EFSA final aspartame opinion by Nov. 30, then published early Dec.: Monte: Murray 2013.11.15
- EFSA final aspartame opinion by Nov. 30, then published early Dec.: Monte: Murray 2013.11.15"The final opinion will be adopted by the end of November 2013 and published in early December 2013, together with the results of the online public consultation, feedback from the meeting and EFSA’s responses to the comments received."
From 8 January to 15 February 2013, EFSA held an online public consultation on its draft scientific opinion on the safety of aspartame. All stakeholders and interested parties were invited to comment on the draft opinion. As part of this important process and the Authority’s commitment to actively engaging with its stakeholders, EFSA also held a meeting with interested parties to discuss its draft opinion and the feedback received from the online public consultation. EFSA received over 200 comments for consideration during its online public consultation as well as key learning from a wide-ranging and constructive exchange with stakeholders at the follow-up meeting. This process has ensured that no stone has been left unturned and that the widest possible range of scientific views and information will be considered before the ANS Panel adopts its opinion.
- EFSA wraps up aspartame consultation with public meeting
- FAQ on aspartame and the ANS Panel’s draft scientific opinion on the safety of aspartame
In May 2013, EFSA and the European Commission agreed to extend the timeframe for the Authority’s full re-evaluation of aspartame to allow sufficient time to consider and address the feedback, including new information, resulting from the public consultation on its draft opinion. The final opinion will be adopted by the end of November 2013 and published in early December 2013, together with the results of the online public consultation, feedback from the meeting and EFSA’s responses to the comments received.http://www.ramazzini.org/comunicato/erf-stands-behind-aspartame-study-results-announces-ongoing-research-on-artificial-sweeteners-response-to-efsas-afc-panel-decision/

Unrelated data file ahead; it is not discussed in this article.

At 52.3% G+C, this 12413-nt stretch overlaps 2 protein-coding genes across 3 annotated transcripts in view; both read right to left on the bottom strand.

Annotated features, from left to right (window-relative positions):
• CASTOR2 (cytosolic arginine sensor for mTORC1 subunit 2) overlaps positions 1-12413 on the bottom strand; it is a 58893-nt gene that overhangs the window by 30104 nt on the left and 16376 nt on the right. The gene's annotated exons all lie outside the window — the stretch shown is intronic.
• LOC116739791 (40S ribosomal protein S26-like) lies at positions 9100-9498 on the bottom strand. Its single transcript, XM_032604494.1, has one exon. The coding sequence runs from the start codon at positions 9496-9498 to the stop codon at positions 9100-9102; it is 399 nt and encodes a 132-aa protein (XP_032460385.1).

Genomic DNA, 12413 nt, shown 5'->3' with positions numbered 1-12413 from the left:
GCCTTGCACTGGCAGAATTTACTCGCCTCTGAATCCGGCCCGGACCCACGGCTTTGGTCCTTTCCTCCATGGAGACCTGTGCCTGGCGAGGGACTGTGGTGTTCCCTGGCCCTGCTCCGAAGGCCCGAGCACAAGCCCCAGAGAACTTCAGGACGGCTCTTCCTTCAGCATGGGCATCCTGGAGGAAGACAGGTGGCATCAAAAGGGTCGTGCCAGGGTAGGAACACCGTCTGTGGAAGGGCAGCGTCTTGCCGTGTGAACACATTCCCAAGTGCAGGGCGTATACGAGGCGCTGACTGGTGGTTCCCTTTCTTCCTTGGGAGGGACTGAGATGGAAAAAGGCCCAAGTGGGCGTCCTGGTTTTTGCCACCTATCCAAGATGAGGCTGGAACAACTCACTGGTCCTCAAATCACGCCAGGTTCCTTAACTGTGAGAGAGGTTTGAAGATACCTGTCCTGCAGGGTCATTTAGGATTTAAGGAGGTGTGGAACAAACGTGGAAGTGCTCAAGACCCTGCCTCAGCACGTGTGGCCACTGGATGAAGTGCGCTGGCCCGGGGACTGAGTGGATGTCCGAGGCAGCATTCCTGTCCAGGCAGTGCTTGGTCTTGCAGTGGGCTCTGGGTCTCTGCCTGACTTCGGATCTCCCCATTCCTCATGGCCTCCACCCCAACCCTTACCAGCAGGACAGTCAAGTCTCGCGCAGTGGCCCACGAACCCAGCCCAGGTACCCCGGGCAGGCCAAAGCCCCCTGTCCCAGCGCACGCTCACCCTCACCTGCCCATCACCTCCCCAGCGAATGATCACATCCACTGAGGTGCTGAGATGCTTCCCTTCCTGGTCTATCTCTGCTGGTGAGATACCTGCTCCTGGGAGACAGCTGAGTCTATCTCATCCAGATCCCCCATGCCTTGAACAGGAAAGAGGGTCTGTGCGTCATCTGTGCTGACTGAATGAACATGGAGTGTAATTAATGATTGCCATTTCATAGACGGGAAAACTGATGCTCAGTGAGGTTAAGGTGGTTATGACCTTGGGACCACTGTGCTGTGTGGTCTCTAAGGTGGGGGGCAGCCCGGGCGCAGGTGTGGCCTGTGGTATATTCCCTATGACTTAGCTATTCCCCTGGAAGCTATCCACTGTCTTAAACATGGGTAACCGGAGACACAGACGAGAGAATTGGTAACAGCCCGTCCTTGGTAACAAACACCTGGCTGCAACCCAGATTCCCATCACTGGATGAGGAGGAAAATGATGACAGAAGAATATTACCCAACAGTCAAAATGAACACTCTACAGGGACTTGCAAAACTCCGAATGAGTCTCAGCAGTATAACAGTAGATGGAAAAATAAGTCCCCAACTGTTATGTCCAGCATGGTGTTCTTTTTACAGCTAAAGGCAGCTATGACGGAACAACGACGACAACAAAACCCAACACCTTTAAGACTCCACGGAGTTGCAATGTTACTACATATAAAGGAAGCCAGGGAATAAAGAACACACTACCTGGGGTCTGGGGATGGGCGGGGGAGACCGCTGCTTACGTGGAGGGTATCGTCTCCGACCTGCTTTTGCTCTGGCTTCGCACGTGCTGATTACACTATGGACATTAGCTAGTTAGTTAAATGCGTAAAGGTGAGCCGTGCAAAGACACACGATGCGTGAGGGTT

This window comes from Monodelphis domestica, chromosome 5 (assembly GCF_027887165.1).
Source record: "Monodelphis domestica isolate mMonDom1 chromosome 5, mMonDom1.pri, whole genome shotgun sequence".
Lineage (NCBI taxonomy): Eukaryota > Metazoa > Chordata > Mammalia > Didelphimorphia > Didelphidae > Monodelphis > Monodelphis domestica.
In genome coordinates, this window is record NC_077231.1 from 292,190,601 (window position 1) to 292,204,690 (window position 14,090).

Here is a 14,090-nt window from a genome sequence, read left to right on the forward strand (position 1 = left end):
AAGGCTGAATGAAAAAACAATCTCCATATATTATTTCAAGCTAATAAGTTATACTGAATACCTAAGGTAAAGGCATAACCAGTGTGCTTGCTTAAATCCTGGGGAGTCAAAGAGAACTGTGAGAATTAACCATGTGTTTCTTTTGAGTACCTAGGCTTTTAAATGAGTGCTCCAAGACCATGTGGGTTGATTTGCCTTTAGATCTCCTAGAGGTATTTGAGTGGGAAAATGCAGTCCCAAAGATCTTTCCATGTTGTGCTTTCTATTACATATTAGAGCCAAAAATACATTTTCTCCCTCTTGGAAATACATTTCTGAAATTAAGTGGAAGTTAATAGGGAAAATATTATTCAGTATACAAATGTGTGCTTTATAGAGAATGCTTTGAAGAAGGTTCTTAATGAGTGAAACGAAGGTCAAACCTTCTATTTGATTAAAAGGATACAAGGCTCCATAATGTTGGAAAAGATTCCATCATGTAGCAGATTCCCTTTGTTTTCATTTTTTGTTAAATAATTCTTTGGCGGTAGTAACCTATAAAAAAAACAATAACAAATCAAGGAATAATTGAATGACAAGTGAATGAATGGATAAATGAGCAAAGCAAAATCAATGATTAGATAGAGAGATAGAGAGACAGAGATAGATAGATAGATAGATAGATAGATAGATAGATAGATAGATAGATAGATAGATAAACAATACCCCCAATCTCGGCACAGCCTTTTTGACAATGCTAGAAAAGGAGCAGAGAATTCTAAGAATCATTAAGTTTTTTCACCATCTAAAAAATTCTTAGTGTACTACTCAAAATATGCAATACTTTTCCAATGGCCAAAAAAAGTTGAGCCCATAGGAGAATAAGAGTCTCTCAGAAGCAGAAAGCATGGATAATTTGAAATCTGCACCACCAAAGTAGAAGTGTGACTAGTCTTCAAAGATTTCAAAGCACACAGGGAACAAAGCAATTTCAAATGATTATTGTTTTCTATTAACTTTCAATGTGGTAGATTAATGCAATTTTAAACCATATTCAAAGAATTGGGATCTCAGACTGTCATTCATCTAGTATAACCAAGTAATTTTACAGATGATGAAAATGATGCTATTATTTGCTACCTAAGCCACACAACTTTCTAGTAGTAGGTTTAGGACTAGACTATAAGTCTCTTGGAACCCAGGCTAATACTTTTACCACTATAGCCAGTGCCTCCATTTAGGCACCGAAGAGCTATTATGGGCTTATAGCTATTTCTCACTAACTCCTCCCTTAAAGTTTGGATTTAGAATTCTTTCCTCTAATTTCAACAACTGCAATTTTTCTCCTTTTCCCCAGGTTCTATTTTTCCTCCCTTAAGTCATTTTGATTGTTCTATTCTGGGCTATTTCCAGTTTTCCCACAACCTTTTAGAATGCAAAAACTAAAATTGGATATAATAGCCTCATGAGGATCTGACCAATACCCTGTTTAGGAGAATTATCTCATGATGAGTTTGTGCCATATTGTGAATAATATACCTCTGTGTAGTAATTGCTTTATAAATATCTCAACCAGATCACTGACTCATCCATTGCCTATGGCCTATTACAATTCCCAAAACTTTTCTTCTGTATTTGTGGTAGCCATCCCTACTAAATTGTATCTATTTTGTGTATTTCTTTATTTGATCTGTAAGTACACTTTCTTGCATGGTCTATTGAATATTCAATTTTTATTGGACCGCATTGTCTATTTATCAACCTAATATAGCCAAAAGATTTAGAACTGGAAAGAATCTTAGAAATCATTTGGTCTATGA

ERF STANDS BEHIND ASPARTAME STUDY RESULTS, ANNOUNCES ONGOING RESEARCH ON ARTIFICIAL SWEETENERS: RESPONSE TO EFSA’S AFC PANEL DECISIONScientific Director of the European Ramazzini Foundation and primary author of the aspartame study, Dr. Morando Soffritti, M.D., underlined the importance of EFSA’s interest in the European Ramazzini Foundation’s aspartame study saying, “As the Director of an independent, non-profit institution, I consider it an important recognition to have our data carefully considered by EFSA.”Prior long-term carcinogenesis studies on aspartame (4 total) were conducted over 20 years ago by the producers of the artificial sweetener using a small number of animals per sex per group.The results of these studies provided the basis for the current opinion regarding the non-carcinogenicity of aspartame.In responding to the AFC panel comments, Soffritti noted that, “what the panel considers shortcomings of the study are instead distinctive and positive characteristics of our research protocol, research which has provided the scientific basis for changes in international regulations numerous times over the last 30 years.”For instance, the European Ramazzini Foundation conducts what are known as lifespan mega-experiments, meaning that large groups of rodents are allowed to live out their natural lifespan and are examined for histopathological changes upon spontaneous death.This model is in contrast with most laboratories where rodents are sacrificed at 110 weeks of age (representing about 2/3 of the lifespan).The Ramazzini study design closely mirrors the human condition in which persons may be exposed to agents in the industrial and general environments from embryonic life until natural death.“Since 80% of cancer is diagnosed in humans over the age of 55, it is of paramount importance to observe how an agent affects laboratory animals in the last third of their lives”, notes Soffritti.He added that, “occurrence of chronic pulmonary inflammation is common in the natural dying process.Moreover, inflammation was observed in both animals who were treated with aspartame as well as in the control group.”With regard to a pathology review, it was not deemed appropriate or necessary to subject a small subset of the 34,000 slides to external review, especially given the statistical power of an experiment of this size.Slides of previous carcinogenesis studies on aspartame were not reviewed by the AFC panel, an action that Dr. Soffritti believes should have been obligatory in light of the European Ramazzini Foundation’s results, at the very least those involving haemopoietic and lymphoid organs and tissues.At the highest dose level tested in the Ramazzini study, 25% of female rats bore lymphomas-leukemias compared with 8.7% in the controls.Because of the globalization of the industrialized diet and the ever-increasing use of artificial sweeteners among billions of people in both industrialized and developing countries, the European Ramazzini Foundation considers its work on sweeteners to be of the highest priority for the protection of public health, in particular the health of children and pregnant women who are among the most vulnerable populations.In light of this goal, and given the inadequacy of most of the previous carcinogenicity studies on artificial sweeteners, Soffritti announced today that, “we have planned and are conducting additional research, not only on aspartame, but also on other widely diffused artificial sweeteners and blends used in thousands of foods, beverages and pharmaceutical products. International agencies like EFSA will continue to be our first point of reference and we will continue to keep them informed of our results in a timely manner as always.”Press contact: Kathryn Knowles, Director of Resource Development,European Ramazini Foundationdevelopment@... +39 051.6640460